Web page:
Apple's Jobs-less Mac Rollout

The quietest Apple launch ever

If you've never been to an Apple launch event, you're missing a jaw-dropping ritual of the Silicon Valley: Thousands of Mac-olytes packing into a huge auditorium, along with hundreds of members of the press, speaking every language on the planet and carrying every type of digital camera, laptop, etc.
All to hear Steve Jobs talk a little about about Apple's revenue stream, demo some new gadget, and then ... "one more thing."  A phone, iPod, computer, Bono jam session, you name it.  It's a wonderful slice of Valley life that makes you realize how much people outside our little bubble of entrepreneurial technology love to peek in.
The latest Apple release, though, has to go down in history as the quietest.  Apple just released new products and Earth didn't move on its axis and satellites in space pretty much stayed their course.  The company's desktop flagship, the 24 inch iMac, now has double the memory, double the storage, and, in a nod to the recession, costs less than $1,500.  For you laptop users, a new Mac Pro has been unleashed, which boasts the fastest graphics ever on a Mac.  You'll also find a new Mac Mini, complete with a faster graphics processor.
All this, with no fanfare.  No press conference, no big demo, no Mac-Arena filled with cheering faithful and no rock concert to wrap things up. 

With Jobs sidelined on medical leave, it's clear that Apple is just a company.  A good one that cranks out solid products people love.  But an Apple rollout event? ..  that's all about Steve Jobs.  We've come to expect, even rely upon, the black turtleneck and blue jeans in the same way we used to rely on hot chocolate after a tough day at school or pizza in the dorms after struggling on a test.  You see Jobs prowl the stage with the prayer-like hand gesture, and you know things are OK in the tech world.  He makes it OK to be flashy about what other companies do with a mere press release.  New Dell computer?  Read about it.  New iMac?  I'm gonna drive 90 minutes to watch KT Tunstall try it out.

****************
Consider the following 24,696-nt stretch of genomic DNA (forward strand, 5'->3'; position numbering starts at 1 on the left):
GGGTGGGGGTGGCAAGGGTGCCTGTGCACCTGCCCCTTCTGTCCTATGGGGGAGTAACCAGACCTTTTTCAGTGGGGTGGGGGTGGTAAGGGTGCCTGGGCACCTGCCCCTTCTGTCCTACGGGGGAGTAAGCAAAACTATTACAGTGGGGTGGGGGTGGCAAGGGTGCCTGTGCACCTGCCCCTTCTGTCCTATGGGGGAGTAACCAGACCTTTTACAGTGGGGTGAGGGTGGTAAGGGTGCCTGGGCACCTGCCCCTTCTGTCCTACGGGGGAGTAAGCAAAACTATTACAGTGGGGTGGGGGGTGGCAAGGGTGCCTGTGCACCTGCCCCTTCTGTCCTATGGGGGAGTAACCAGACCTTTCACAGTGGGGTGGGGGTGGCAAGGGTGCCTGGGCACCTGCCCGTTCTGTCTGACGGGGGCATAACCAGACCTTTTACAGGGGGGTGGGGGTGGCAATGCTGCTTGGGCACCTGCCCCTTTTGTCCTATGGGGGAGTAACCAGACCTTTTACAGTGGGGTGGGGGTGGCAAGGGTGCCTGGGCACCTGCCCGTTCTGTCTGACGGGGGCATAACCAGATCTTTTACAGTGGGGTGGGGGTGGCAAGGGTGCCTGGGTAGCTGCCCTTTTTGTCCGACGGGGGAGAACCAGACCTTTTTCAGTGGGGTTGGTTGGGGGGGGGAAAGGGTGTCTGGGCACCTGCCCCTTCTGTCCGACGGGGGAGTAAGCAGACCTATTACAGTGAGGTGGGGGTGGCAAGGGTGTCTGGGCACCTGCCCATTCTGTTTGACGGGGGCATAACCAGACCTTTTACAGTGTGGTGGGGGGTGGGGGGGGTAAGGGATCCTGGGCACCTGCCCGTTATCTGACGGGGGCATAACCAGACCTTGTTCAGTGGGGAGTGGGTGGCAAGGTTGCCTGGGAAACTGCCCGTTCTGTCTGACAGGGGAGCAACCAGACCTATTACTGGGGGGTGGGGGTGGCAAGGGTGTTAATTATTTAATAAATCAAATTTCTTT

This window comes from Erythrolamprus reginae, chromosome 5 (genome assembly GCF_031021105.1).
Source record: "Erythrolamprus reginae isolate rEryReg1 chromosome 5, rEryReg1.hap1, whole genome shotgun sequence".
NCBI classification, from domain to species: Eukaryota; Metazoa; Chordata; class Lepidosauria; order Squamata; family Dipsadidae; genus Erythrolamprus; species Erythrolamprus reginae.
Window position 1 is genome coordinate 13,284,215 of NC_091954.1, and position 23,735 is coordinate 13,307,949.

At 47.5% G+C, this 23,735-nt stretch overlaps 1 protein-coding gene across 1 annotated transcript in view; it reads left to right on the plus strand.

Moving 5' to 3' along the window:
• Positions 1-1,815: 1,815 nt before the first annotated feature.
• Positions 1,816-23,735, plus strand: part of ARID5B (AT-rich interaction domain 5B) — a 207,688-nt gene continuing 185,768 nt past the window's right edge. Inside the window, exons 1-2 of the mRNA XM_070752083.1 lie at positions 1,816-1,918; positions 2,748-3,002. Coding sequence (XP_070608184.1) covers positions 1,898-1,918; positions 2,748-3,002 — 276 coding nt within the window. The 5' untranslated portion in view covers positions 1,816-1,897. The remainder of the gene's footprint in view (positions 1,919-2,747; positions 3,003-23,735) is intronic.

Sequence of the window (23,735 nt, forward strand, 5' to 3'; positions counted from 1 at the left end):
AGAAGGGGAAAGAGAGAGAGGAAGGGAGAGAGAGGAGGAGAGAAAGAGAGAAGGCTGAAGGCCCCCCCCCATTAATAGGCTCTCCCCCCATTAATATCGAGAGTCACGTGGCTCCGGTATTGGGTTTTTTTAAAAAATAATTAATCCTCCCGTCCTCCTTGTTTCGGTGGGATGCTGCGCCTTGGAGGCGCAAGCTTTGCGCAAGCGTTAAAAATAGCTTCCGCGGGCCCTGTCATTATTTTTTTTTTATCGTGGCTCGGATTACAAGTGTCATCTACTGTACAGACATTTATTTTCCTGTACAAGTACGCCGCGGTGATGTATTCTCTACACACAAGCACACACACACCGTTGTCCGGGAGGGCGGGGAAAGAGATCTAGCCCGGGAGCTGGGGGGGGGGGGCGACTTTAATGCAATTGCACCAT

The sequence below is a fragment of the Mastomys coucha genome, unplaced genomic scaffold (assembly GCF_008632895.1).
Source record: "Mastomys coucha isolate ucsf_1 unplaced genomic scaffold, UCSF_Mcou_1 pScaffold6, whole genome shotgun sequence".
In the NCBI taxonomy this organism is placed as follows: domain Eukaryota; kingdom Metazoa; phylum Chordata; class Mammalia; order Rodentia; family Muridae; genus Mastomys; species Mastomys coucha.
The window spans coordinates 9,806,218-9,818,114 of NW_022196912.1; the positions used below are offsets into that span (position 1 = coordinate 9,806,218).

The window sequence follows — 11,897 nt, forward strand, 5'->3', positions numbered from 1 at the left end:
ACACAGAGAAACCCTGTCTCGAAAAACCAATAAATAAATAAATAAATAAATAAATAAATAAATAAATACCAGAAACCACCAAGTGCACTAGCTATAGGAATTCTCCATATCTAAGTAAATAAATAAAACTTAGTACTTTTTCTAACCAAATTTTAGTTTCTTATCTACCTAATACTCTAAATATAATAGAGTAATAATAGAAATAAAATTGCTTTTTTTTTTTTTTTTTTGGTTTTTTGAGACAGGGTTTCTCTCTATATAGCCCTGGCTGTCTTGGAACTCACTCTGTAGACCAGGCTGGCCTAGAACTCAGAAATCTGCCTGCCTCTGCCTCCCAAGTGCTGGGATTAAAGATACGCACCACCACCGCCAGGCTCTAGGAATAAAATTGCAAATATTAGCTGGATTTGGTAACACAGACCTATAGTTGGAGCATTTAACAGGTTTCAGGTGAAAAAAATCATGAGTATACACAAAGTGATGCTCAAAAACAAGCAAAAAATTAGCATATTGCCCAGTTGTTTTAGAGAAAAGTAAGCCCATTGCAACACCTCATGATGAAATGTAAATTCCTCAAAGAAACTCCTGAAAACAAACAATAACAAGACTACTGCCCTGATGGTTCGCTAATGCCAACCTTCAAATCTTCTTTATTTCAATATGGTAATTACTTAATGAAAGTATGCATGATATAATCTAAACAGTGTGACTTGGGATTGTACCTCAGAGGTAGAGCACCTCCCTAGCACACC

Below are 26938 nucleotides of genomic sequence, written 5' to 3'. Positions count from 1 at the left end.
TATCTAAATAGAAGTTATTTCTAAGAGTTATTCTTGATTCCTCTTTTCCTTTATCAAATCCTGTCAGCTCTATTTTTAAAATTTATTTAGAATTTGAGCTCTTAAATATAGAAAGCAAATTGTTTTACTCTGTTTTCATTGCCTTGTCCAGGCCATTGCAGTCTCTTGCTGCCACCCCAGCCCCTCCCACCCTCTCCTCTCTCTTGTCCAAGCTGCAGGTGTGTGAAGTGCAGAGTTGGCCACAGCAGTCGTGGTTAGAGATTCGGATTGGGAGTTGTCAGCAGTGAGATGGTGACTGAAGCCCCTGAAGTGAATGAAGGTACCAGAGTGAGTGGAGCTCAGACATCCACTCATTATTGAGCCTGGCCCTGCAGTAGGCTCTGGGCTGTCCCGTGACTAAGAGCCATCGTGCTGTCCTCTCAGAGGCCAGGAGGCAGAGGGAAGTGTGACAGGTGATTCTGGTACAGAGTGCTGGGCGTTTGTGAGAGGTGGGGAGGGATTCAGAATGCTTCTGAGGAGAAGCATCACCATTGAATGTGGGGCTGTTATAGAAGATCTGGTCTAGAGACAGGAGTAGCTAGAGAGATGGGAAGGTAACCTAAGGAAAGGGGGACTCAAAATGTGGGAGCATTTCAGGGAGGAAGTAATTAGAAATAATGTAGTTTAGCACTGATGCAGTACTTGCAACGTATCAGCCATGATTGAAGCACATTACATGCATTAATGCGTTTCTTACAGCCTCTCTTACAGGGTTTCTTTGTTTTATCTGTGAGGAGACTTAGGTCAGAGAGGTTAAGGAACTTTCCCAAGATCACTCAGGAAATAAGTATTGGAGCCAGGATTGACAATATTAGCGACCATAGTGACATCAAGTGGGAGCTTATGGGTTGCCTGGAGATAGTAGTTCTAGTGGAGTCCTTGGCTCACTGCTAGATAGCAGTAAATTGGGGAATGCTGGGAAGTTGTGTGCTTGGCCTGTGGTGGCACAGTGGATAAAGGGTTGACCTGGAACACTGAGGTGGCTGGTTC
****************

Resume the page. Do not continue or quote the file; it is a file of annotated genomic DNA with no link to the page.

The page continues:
Except this time.  Jobs is on leave, and the Nasdaq is scraping decade-long lows.  Maybe it's best to let both heal, before we launch products with big fanfare again.  I'm ready to step back, but not without optimism.  I still have faith in the Nasdaq and I'm looking forward to another Steve Jobs performance, complete with a Sarah McLachlan serenade or John Mayer jam session.  I'm even willing to share it with 10,000 fellow techies and reporters.  I'll see you there.

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